Brunell was statistically the worst starting quarterback in the NFL before being replaced by Ramsey two weeks ago in the second quarter of Washington's 17-10 loss to the Cincinnati Bengals. Before the move, fans at FedEx Field chanted Ramsey's name, urging Coach Joe Gibbs to play him. But when Ramsey was named the team's starting quarterback before last week's game, he insisted that the change didn't mean the offense would magically improve.

"You can't say you bring Mark out and you bring me in and then all of a sudden things are going to be better," Ramsey reiterated Sunday. "It's a team game. If one guy missed a block or doesn't do his job it hinders us offensively."

Indeed, the Redskins' offense has issues that go beyond the starting quarterback. Clinton Portis, who entered the season as Gibbs's featured back, carried the ball six times for 17 yards Sunday, the second-lowest output of his career. The Redskins converted just 2 of 13 third-down attempts, dropping to a 27.2 percent third-down conversion rate this season. Against the Eagles last week, the Redskins played conservatively to counter Philadelphia's aggressive defense and give Ramsey confidence. In that game, he was 21 of 34 for 162 yards, with no touchdowns and one interception.

On Sunday, Gibbs largely abandoned the running game, allowing Ramsey to throw the ball.

The Redskins' receivers said the main difference between Ramsey and Brunell is that Ramsey takes more chances and has the arm to zing the ball into small openings. "He'll try to throw the ball a little bit more in tighter spaces," Cooley said.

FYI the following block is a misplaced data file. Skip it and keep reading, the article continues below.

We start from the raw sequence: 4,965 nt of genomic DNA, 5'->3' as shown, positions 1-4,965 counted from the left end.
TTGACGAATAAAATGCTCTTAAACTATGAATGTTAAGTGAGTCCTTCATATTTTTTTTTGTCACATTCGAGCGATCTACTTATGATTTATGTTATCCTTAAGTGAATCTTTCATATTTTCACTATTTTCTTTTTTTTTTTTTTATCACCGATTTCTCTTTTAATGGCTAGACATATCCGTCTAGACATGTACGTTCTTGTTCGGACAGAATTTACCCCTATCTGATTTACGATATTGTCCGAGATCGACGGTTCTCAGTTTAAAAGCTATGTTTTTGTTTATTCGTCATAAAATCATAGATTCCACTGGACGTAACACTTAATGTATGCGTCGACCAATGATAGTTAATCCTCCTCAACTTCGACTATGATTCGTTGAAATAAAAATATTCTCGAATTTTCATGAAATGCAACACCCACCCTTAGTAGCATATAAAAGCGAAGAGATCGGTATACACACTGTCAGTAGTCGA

Ramsey faced a stiff challenge against Pittsburgh's 3-4 defense -- three defensive linemen and four linebackers -- which leads the league in sacks.

Washington's offense didn't get on track until the third quarter, on a 13-play, 79-yard drive that featured a mix of Ladell Betts rushes and Laveranues Coles catches. On fourth and two from the Pittsburgh 2-yard line, Ramsey zipped a pass into the middle of the end zone that Cooley snagged to cut the Steelers' lead to 13-7 with 3 minutes 23 seconds left in the third quarter.

"Pittsburgh is the best in the league and I thought he did real well," Brunell said of Ramsey. "He competed hard, made some real nice throws and I was really impressed with him."

Gibbs wanted to wait to review film on Monday before giving an expansive evaluation of the performance. But Gibbs praised Ramsey for his toughness, a quality that Ramsey was known for in his first two NFL seasons.

"My general feeling was he competed," Gibbs said. "I think he's a tough guy, which is what he's showing. It was kind of all of us today -- not getting more points than what we did."

With the season lost -- the Redskins are 3-8 -- Ramsey is essentially auditioning to be Gibbs's quarterback next season. However, Ramsey insists that he doesn't approach games with that in mind.

"I don't in any way look at it like that," Ramsey said. "I look at it as going out there and competing and trying to help win games. The rest takes care of itself. You're putting yourself in a bad situation if you look at it any other way."